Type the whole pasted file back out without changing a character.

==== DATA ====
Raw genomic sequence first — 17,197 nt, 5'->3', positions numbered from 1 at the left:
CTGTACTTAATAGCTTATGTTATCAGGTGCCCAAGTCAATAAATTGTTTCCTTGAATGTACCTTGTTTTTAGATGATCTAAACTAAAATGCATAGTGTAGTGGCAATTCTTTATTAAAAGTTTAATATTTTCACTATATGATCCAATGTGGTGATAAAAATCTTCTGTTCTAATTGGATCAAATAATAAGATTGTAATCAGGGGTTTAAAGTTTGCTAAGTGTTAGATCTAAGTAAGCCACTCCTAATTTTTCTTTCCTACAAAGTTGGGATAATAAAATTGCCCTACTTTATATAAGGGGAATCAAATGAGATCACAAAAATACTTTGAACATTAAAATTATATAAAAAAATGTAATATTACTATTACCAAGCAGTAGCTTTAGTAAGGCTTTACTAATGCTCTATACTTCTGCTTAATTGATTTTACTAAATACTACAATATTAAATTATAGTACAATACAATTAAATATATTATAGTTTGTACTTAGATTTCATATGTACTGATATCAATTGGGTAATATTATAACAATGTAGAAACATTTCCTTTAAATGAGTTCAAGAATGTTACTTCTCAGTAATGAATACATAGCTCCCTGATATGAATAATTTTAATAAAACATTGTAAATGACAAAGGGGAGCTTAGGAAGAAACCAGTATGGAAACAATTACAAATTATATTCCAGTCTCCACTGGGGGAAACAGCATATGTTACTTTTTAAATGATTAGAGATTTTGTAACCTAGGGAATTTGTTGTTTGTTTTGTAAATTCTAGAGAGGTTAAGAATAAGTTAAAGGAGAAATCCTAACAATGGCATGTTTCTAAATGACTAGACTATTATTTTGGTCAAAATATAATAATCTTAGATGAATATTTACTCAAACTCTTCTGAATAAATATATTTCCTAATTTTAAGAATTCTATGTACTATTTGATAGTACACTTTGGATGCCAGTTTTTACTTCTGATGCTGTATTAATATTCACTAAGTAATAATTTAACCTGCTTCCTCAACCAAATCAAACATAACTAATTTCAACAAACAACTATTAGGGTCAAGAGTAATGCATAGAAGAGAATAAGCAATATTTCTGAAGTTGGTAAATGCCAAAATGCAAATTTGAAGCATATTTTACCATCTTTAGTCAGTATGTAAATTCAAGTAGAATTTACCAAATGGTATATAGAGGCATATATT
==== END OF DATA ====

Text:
Raw genomic sequence first — 17,197 nt, 5'->3', positions numbered from 1 at the left:
CTGTACTTAATAGCTTATGTTATCAGGTGCCCAAGTCAATAAATTGTTTCCTTGAATGTACCTTGTTTTTAGATGATCTAAACTAAAATGCATAGTGTAGTGGCAATTCTTTATTAAAAGTTTAATATTTTCACTATATGATCCAATGTGGTGATAAAAATCTTCTGTTCTAATTGGATCAAATAATAAGATTGTAATCAGGGGTTTAAAGTTTGCTAAGTGTTAGATCTAAGTAAGCCACTCCTAATTTTTCTTTCCTACAAAGTTGGGATAATAAAATTGCCCTACTTTATATAAGGGGAATCAAATGAGATCACAAAAATACTTTGAACATTAAAATTATATAAAAAAATGTAATATTACTATTACCAAGCAGTAGCTTTAGTAAGGCTTTACTAATGCTCTATACTTCTGCTTAATTGATTTTACTAAATACTACAATATTAAATTATAGTACAATACAATTAAATATATTATAGTTTGTACTTAGATTTCATATGTACTGATATCAATTGGGTAATATTATAACAATGTAGAAACATTTCCTTTAAATGAGTTCAAGAATGTTACTTCTCAGTAATGAATACATAGCTCCCTGATATGAATAATTTTAATAAAACATTGTAAATGACAAAGGGGAGCTTAGGAAGAAACCAGTATGGAAACAATTACAAATTATATTCCAGTCTCCACTGGGGGAAACAGCATATGTTACTTTTTAAATGATTAGAGATTTTGTAACCTAGGGAATTTGTTGTTTGTTTTGTAAATTCTAGAGAGGTTAAGAATAAGTTAAAGGAGAAATCCTAACAATGGCATGTTTCTAAATGACTAGACTATTATTTTGGTCAAAATATAATAATCTTAGATGAATATTTACTCAAACTCTTCTGAATAAATATATTTCCTAATTTTAAGAATTCTATGTACTATTTGATAGTACACTTTGGATGCCAGTTTTTACTTCTGATGCTGTATTAATATTCACTAAGTAATAATTTAACCTGCTTCCTCAACCAAATCAAACATAACTAATTTCAACAAACAACTATTAGGGTCAAGAGTAATGCATAGAAGAGAATAAGCAATATTTCTGAAGTTGGTAAATGCCAAAATGCAAATTTGAAGCATATTTTACCATCTTTAGTCAGTATGTAAATTCAAGTAGAATTTACCAAATGGTATATAGAGGCATATATT